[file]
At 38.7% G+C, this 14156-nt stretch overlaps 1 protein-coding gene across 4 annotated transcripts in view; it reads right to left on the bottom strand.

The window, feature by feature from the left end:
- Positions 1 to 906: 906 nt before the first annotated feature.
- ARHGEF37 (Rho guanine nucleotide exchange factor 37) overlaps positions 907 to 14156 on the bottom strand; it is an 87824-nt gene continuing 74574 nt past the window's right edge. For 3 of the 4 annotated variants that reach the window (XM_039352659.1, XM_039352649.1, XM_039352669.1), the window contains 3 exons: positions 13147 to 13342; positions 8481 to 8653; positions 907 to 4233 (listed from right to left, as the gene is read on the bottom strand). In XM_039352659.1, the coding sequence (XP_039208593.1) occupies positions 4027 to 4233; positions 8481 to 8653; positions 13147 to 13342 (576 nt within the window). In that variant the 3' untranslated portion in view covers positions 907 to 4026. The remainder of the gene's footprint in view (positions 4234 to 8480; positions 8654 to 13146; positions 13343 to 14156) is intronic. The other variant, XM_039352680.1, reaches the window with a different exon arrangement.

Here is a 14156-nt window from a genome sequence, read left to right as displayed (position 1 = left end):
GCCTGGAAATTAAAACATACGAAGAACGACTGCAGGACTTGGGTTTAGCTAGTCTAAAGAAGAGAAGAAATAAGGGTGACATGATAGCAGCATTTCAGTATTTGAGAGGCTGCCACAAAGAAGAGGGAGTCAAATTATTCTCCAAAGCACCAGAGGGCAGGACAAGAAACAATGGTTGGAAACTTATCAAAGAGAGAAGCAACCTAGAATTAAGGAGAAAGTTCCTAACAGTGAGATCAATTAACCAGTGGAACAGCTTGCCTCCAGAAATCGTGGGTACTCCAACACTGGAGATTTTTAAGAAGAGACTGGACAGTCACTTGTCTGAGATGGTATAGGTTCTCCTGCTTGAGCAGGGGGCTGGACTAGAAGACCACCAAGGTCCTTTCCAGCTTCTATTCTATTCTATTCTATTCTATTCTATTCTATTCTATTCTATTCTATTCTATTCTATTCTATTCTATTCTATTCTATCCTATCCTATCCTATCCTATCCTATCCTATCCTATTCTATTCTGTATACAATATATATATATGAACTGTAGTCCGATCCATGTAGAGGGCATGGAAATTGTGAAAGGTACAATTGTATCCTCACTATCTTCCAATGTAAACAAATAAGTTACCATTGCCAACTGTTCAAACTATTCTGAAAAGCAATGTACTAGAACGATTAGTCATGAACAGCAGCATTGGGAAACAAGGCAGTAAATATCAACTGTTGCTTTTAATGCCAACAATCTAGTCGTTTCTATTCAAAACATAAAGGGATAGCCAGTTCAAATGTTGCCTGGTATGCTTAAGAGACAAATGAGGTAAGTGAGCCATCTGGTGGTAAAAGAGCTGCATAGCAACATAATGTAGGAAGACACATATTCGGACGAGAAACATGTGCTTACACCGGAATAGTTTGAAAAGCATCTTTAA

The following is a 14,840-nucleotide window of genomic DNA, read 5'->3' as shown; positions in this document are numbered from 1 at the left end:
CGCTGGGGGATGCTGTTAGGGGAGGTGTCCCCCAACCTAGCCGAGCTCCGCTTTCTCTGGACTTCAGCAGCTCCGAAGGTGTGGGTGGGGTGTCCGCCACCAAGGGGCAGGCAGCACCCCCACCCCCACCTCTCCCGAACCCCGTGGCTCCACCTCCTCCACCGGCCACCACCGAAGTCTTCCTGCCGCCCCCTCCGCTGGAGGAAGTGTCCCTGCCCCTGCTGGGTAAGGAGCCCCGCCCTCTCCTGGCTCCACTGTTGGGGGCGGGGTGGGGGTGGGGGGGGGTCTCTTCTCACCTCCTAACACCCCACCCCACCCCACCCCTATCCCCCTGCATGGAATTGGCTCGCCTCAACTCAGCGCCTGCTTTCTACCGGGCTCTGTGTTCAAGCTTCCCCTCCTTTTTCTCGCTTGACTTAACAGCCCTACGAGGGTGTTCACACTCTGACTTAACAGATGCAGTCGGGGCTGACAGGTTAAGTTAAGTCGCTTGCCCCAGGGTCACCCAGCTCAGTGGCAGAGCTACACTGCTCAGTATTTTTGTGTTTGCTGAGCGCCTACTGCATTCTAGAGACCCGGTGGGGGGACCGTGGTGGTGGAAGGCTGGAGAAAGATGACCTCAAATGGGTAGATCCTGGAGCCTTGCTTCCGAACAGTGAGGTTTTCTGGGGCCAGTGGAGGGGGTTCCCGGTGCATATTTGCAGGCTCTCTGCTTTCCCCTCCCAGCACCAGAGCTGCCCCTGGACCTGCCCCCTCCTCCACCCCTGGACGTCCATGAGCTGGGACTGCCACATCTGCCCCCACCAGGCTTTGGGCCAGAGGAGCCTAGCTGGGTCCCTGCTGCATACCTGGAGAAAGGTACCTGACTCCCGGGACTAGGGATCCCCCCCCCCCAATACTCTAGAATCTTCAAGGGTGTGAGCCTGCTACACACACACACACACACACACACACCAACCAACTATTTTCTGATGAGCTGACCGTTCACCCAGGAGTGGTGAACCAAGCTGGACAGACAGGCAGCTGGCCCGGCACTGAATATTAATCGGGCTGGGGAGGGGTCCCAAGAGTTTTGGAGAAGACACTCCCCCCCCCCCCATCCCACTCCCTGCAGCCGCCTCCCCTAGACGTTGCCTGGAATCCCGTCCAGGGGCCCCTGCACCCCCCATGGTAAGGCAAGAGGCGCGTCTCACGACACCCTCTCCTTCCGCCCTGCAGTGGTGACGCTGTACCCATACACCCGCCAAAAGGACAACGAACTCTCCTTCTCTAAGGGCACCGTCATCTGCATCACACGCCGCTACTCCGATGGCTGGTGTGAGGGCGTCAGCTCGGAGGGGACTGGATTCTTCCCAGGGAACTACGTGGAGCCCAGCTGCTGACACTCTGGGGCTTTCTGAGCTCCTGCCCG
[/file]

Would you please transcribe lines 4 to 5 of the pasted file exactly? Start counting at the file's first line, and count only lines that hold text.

- ARHGEF37 (Rho guanine nucleotide exchange factor 37) overlaps positions 907 to 14156 on the bottom strand; it is an 87824-nt gene continuing 74574 nt past the window's right edge. For 3 of the 4 annotated variants that reach the window (XM_039352659.1, XM_039352649.1, XM_039352669.1), the window contains 3 exons: positions 13147 to 13342; positions 8481 to 8653; positions 907 to 4233 (listed from right to left, as the gene is read on the bottom strand). In XM_039352659.1, the coding sequence (XP_039208593.1) occupies positions 4027 to 4233; positions 8481 to 8653; positions 13147 to 13342 (576 nt within the window). In that variant the 3' untranslated portion in view covers positions 907 to 4026. The remainder of the gene's footprint in view (positions 4234 to 8480; positions 8654 to 13146; positions 13343 to 14156) is intronic. The other variant, XM_039352680.1, reaches the window with a different exon arrangement.

Here is a 14156-nt window from a genome sequence, read left to right as displayed (position 1 = left end):